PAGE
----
I've a flat electric hob (the gets-very-hot type, not induction) upon which I cook.

When using my wok (which is flat-bottomed) I place it on the largest ring, but obviously the pan only covers a relatively small potion of the ring. I hadn't really thought about it, but for some reason yesterday I was cooking away and it dawned on me maybe the smaller rings would work better.

Do the larger rings normally produce more thermal energy, or the same amount just more spread out?
Would it be better to use the ring that is about the same size as the base of the pan?

1 Answer 1


The larger ring will transmit more energy, but spread over the size of the ring; so the density is probably roughly the same.

So using an element bigger than your pot/wok bottom is basically just a waste of heat/energy.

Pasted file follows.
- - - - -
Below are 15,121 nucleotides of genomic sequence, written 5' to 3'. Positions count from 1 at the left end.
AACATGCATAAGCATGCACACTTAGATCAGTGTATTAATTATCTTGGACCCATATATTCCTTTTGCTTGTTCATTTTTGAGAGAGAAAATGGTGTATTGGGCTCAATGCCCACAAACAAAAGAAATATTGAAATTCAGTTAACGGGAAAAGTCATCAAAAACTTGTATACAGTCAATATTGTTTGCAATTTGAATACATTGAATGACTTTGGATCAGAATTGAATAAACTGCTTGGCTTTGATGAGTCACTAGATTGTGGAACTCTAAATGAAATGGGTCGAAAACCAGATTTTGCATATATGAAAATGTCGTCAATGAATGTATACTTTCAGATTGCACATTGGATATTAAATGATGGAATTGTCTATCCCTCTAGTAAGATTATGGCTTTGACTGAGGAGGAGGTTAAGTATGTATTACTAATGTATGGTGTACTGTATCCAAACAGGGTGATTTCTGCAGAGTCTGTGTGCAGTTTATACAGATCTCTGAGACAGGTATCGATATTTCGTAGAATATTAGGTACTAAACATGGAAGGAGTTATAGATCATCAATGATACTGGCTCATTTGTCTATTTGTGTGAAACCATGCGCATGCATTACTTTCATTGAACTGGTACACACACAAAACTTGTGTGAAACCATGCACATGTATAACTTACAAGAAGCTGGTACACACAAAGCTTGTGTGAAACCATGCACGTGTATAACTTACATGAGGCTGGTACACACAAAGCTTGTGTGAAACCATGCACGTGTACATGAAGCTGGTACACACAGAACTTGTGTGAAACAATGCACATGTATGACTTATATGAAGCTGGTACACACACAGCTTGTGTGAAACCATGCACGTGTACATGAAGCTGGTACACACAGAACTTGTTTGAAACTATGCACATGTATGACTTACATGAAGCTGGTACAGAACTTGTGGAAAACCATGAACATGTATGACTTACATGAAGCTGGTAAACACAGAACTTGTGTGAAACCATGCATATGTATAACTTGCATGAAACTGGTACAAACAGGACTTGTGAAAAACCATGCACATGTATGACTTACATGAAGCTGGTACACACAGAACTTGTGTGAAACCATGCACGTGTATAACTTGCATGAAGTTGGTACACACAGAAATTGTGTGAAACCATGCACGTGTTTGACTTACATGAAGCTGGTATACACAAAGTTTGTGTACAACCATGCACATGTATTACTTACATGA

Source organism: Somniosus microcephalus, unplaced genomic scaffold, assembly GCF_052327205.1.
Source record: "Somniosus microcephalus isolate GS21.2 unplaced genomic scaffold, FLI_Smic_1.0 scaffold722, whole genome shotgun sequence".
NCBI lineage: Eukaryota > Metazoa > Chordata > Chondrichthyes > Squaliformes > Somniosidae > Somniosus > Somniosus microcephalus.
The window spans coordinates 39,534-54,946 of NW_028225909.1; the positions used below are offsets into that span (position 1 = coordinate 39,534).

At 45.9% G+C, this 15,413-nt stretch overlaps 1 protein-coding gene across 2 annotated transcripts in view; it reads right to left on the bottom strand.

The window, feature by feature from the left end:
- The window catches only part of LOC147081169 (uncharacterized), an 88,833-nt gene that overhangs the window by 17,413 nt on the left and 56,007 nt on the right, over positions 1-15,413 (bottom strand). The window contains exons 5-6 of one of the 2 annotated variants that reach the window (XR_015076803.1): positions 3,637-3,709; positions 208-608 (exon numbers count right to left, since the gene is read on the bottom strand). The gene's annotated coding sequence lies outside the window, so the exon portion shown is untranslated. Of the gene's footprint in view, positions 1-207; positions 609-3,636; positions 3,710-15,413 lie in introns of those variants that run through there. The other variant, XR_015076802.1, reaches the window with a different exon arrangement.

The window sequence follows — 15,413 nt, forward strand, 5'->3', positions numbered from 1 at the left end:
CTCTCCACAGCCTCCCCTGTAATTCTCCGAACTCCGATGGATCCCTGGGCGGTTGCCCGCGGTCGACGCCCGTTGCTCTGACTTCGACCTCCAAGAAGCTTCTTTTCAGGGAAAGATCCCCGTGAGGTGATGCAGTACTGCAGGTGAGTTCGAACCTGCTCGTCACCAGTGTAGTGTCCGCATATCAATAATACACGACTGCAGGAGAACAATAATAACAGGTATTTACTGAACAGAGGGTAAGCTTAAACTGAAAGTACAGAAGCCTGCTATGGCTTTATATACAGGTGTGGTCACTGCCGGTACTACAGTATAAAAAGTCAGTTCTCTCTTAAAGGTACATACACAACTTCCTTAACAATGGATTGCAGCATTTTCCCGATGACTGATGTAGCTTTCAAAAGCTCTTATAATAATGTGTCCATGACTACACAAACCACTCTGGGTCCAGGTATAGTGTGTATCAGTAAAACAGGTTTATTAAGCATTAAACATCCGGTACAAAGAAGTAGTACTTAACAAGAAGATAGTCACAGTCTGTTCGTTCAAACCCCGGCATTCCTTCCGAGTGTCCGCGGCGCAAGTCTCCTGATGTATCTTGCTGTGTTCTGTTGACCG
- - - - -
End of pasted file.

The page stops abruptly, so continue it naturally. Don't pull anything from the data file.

Some supporting evidence added by DMA57361:

I've recently gotten a free energy monitor, which tells me the current power consumption of my entire home. So, with a bit of experimentation, I have worked out the approximate power output of each ring on my hob, and this backs up that they have approximately the same output density.

Position     |  Diameter  |  Area   |  Power  |  Density
             |   cm       |   cm²   |   kW    |   kW/cm²
Back-Left    |   18       |  254.5  |  1.90   |  7.46
Back-Right   |   16       |  201.0  |  1.45   |  7.19
Front-Left   |   14       |  154.0  |  1.25   |  8.11
Front-Right  |   18       |  254.5  |  1.84   |  7.24

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